I wondered whether this was worth a blog post – after all, it’s hardly cutting edge – then I thought that I know, because I’ve been asked, that some things I find obvious, others don’t and, as sharing knowledge** is one of the principle reasons behind my blog, for better or worse, this is my celery salt.
**The value of knowledge is greatly diminished if it’s not shared.
I’ve been making this for some years, but never written it down before. Now, though, as I need to control my salt intake, I thought it would be a good idea to exercise a little more control over the process than my usual “if it looks right, it is right”. A philosophy, by the way, upon which much Spanish traditional cooking is based, and which has always served me very well, especially when cobbling up my own recipes.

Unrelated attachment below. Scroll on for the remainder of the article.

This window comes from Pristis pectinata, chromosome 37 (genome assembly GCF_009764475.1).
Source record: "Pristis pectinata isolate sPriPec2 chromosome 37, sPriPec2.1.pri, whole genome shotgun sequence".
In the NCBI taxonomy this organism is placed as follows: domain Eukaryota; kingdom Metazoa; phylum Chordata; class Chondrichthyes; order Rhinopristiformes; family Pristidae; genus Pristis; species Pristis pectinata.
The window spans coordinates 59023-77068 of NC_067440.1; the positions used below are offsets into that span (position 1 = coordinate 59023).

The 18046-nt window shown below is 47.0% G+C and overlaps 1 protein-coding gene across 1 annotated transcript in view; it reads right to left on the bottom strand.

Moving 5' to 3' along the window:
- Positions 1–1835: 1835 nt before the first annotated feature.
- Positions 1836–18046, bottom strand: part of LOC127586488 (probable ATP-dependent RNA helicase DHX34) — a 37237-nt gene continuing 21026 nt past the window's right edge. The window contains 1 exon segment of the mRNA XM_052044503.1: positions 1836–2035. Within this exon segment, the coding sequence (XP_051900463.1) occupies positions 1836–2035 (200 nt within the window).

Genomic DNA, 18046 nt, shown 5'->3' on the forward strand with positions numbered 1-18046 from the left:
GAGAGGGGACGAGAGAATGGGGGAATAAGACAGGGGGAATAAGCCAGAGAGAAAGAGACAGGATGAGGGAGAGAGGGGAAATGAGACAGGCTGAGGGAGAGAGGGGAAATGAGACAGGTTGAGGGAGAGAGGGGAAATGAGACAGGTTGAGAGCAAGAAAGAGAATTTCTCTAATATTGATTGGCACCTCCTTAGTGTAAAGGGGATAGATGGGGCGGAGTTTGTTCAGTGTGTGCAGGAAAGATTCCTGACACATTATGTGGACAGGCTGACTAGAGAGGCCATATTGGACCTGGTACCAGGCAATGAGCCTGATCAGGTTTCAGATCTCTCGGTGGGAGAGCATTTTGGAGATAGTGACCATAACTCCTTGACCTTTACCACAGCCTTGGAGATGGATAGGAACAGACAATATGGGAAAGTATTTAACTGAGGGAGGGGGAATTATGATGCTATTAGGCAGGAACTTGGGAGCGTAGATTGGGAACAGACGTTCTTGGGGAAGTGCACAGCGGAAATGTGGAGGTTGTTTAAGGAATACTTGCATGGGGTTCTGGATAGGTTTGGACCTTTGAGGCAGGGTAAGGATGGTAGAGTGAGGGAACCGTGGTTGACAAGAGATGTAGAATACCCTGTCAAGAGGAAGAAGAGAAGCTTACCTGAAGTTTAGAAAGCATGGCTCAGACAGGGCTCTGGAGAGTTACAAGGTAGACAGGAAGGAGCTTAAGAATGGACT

Why celery salt and not simply crushed celery seed? I have no idea. Perhaps the salt preserves the crushed seed? I do know that using Maldon appears to extract more flavour from the crushed seed than, say, ordinary table or cooking salt, which also makes the salt a vehicle for the flavour. If you wish I see no reason why you simply can’t crush a pinch of seed with a mortar and pestle at need, but there’s no denying that celery salt is much more convenient.
Anyway, this time, I have something I didn’t have last time, a coffee mill (Krups F203), used as a spice and dehydrated vegetable mill. This enabled me to blitz the celery seed very fine, releasing more of its scent and flavour than simply breaking the seeds open, which was all my blender could achieve previously (Kenwood make shit blenders).
This is the current version (use a measuring spoon –cutlery spoons vary wildly in their capacity – or a 5ml medicine spoon, 3 = 1 tablespoon):-
4 level tablespoons celery seed